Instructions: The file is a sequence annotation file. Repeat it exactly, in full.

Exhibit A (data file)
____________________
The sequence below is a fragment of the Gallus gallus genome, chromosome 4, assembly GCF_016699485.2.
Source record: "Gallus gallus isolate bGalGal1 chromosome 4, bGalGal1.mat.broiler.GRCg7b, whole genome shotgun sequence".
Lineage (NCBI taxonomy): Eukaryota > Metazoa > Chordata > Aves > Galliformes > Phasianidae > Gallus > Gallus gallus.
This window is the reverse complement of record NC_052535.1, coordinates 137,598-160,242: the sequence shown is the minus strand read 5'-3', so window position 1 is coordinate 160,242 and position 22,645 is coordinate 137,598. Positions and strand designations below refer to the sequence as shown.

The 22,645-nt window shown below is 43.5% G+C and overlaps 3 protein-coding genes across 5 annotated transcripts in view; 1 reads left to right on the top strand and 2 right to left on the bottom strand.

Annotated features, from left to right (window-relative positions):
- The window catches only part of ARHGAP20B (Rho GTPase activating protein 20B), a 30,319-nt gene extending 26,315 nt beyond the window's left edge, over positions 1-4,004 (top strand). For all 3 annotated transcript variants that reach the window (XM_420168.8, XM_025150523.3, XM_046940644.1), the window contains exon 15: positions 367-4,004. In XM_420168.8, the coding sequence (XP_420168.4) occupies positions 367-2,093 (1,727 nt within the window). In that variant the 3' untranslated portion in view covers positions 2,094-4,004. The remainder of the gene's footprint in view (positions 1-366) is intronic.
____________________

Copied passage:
The sequence below is a fragment of the Gallus gallus genome, chromosome 4, assembly GCF_016699485.2.
Source record: "Gallus gallus isolate bGalGal1 chromosome 4, bGalGal1.mat.broiler.GRCg7b, whole genome shotgun sequence".
Lineage (NCBI taxonomy): Eukaryota > Metazoa > Chordata > Aves > Galliformes > Phasianidae > Gallus > Gallus gallus.
This window is the reverse complement of record NC_052535.1, coordinates 137,598-160,242: the sequence shown is the minus strand read 5'-3', so window position 1 is coordinate 160,242 and position 22,645 is coordinate 137,598. Positions and strand designations below refer to the sequence as shown.

The 22,645-nt window shown below is 43.5% G+C and overlaps 3 protein-coding genes across 5 annotated transcripts in view; 1 reads left to right on the top strand and 2 right to left on the bottom strand.

Annotated features, from left to right (window-relative positions):
- The window catches only part of ARHGAP20B (Rho GTPase activating protein 20B), a 30,319-nt gene extending 26,315 nt beyond the window's left edge, over positions 1-4,004 (top strand). For all 3 annotated transcript variants that reach the window (XM_420168.8, XM_025150523.3, XM_046940644.1), the window contains exon 15: positions 367-4,004. In XM_420168.8, the coding sequence (XP_420168.4) occupies positions 367-2,093 (1,727 nt within the window). In that variant the 3' untranslated portion in view covers positions 2,094-4,004. The remainder of the gene's footprint in view (positions 1-366) is intronic.